War on public employee unions is an assault on women
By Glenda Holste 7 March 2011
|ST. PAUL - Quick quiz about what conservative ideologues hope to accomplish in their war on public employee unions.
|Choose the answer that best describes what the anti-worker politicos want:
a. To redistribute the wealth from the undeserving middle class to the deserving rich
b. To suck the political and economic stuffing out of folks who aren’t their kind
c. To show off for the clueless Tea Partiers who think the money conservatives are on their side instead of the Koch brothers’ side in the class battle
d. To push women back down where they belong
e. All of the above
Of course, a and b are the primary objectives. C and d represent less obvious but beneficial outcomes if the ideologues crush public worker unions. So e, “all of the above,” amounts to the “right” answer.
On this 100th International Women's Day, let’s examine why the war on public employee unions in the United State amounts to an assault on women. The obvious answers are women constitute the majority of membership and have proven difficulty in achieving equal pay without a union contract. So if the rightist ideologues destroy the unions, they reduce women’s power. If they get the unions, they can reduce can reduce women’s pay, which can accelerate the race to the economic bottom for all workers. The irony is inescapable.
International Women’s Day officially began 100 years ago with rallies to support the rights of women to gainful employment, education and to vote. Long before it went international, March 8 marked important risings by women. This first we know of was on March 8, 1857, when women textile workers in New York took to the streets to demand better wages and safe working conditions.
On this March 8, think about this: If the attempts to devalue public work succeed, women in these unions will take a disproportionate hit.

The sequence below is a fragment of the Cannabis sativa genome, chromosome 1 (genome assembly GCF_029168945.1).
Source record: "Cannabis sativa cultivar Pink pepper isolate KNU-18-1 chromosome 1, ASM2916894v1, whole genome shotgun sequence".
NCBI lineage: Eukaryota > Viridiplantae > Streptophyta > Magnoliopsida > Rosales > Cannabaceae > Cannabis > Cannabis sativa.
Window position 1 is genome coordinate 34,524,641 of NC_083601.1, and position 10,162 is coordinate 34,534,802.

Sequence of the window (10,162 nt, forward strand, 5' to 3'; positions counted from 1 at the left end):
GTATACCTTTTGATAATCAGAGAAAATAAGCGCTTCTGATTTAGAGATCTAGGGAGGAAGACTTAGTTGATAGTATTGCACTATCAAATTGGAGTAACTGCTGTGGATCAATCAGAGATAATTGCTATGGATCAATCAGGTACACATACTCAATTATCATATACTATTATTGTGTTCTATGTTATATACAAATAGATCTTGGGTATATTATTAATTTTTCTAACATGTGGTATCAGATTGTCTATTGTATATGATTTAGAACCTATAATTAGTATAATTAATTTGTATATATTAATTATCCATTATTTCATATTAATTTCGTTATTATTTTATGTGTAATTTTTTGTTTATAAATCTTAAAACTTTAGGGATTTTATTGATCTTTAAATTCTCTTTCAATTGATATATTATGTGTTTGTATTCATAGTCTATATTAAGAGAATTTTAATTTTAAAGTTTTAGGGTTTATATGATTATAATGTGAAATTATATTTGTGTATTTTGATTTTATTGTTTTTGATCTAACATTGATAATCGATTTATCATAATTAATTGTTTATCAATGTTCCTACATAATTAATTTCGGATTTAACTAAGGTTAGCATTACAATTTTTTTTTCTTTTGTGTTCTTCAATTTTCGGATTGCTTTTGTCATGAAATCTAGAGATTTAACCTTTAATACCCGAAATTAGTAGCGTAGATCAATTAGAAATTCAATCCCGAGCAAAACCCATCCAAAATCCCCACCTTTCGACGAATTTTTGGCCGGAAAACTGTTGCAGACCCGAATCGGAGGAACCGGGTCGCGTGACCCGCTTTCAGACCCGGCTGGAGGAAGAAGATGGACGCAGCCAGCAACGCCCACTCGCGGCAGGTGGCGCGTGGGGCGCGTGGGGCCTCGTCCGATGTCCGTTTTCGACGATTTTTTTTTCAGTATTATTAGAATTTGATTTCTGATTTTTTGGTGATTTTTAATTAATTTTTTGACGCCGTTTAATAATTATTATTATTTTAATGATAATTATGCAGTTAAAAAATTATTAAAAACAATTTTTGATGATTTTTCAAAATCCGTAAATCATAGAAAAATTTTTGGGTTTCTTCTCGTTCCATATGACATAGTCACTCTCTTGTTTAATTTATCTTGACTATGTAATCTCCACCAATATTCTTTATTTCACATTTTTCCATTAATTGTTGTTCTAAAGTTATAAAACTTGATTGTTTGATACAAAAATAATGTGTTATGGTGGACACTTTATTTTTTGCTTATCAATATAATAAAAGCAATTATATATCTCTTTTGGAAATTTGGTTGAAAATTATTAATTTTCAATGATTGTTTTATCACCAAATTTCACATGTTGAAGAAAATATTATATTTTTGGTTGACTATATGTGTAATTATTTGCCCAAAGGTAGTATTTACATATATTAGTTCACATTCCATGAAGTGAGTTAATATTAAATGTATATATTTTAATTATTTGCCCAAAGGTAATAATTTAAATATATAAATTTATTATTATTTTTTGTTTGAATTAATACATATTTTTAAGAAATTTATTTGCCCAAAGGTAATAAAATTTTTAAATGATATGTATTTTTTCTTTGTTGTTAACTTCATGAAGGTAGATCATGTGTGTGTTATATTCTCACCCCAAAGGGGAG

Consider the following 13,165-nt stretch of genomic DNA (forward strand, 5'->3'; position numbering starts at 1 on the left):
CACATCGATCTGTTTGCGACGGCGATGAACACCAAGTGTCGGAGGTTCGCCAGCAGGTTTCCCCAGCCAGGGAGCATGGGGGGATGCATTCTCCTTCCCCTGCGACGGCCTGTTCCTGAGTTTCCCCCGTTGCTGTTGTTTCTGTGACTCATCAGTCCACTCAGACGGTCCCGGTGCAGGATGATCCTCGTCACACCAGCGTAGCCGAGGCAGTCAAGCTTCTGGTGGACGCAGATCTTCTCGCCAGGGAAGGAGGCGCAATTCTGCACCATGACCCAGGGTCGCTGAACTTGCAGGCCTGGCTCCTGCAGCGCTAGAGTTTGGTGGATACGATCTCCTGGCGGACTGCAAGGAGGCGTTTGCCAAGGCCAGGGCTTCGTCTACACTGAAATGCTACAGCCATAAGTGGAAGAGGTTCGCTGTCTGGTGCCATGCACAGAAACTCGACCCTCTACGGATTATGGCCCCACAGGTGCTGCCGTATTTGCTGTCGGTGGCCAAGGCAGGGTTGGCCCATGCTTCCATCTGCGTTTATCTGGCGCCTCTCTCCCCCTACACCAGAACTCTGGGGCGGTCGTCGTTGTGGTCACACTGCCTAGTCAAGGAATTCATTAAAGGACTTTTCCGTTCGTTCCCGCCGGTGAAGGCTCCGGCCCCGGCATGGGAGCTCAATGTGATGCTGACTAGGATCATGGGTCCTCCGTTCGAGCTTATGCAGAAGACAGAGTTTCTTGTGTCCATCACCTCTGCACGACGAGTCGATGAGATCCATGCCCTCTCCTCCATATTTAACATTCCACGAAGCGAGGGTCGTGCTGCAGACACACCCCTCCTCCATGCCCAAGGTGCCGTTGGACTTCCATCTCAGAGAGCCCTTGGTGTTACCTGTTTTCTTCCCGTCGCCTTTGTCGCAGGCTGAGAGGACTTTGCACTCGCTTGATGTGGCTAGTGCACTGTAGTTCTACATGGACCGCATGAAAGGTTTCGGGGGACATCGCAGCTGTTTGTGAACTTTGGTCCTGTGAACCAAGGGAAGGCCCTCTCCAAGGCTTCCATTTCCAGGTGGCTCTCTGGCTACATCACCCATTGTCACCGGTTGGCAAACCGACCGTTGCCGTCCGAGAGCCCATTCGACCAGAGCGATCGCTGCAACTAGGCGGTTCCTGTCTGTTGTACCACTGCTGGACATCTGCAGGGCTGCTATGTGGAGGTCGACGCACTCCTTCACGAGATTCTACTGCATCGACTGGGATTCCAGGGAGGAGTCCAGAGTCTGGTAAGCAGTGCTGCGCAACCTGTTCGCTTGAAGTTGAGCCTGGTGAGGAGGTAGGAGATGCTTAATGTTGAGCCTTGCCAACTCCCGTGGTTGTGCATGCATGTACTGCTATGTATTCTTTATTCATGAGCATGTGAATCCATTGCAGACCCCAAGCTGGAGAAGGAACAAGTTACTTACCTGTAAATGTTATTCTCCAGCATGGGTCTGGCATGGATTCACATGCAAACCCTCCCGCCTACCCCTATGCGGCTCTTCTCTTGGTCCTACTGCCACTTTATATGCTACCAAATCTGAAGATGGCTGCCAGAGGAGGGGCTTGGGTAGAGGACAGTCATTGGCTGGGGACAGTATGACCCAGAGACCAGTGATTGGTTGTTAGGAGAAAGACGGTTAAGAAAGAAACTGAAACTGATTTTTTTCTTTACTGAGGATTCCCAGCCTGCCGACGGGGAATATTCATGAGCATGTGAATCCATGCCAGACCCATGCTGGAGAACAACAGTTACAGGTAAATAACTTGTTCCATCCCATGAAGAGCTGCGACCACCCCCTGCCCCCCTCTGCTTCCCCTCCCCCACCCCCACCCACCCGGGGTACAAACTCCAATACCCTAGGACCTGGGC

In Minnesota, the gender demographics in our public employee unions tell the tale. In Education Minnesota, the union of 70,000 educators, 70 percent of members are women. Of Minnesota Nurses Association members who work in the public sector, 88 percent are women. In Council 5 of the American Federation of State, County and Municipal Employees, 61 percent of members are women. In the Minnesota Association of Professional Employees, 52 percent of members are women. Figures for the Service Employee International Union workers in Minnesota weren’t readily available, but their members are concentrated in health care and other service jobs that traditionally skew toward women.
Nationally, we know, thanks to public workers at the Bureau of Labor Statistics, that the median wage last year for women working full time who belong to a union was $856 a week while non-union women’s media wage was $639. We also know because of the White House’s new, comprehensive report "Women in America", that in 2009, one-fifth of women workers were employed in just five job categories—secretary, elementary school teacher, registered nurse, nursing aide and cashier.
The suffragist Susan B. Anthony, more a political than economic feminist, did understand that working women’s collective action mattered in the march toward equality. “Join the union, girls,” she said. “Equal pay for equal work.”
Today, the rallying cry is and must remain: “Hold on to the union, girls. Hold on for yourselves, your brothers.” If we do, on the bicentennial of International Women’s Day, the events will celebrate victory over injustice based on gender.
Holste is a member of The Education Minnesota Professional Organization, a staff union of Education Minnesota, the largest union in the state.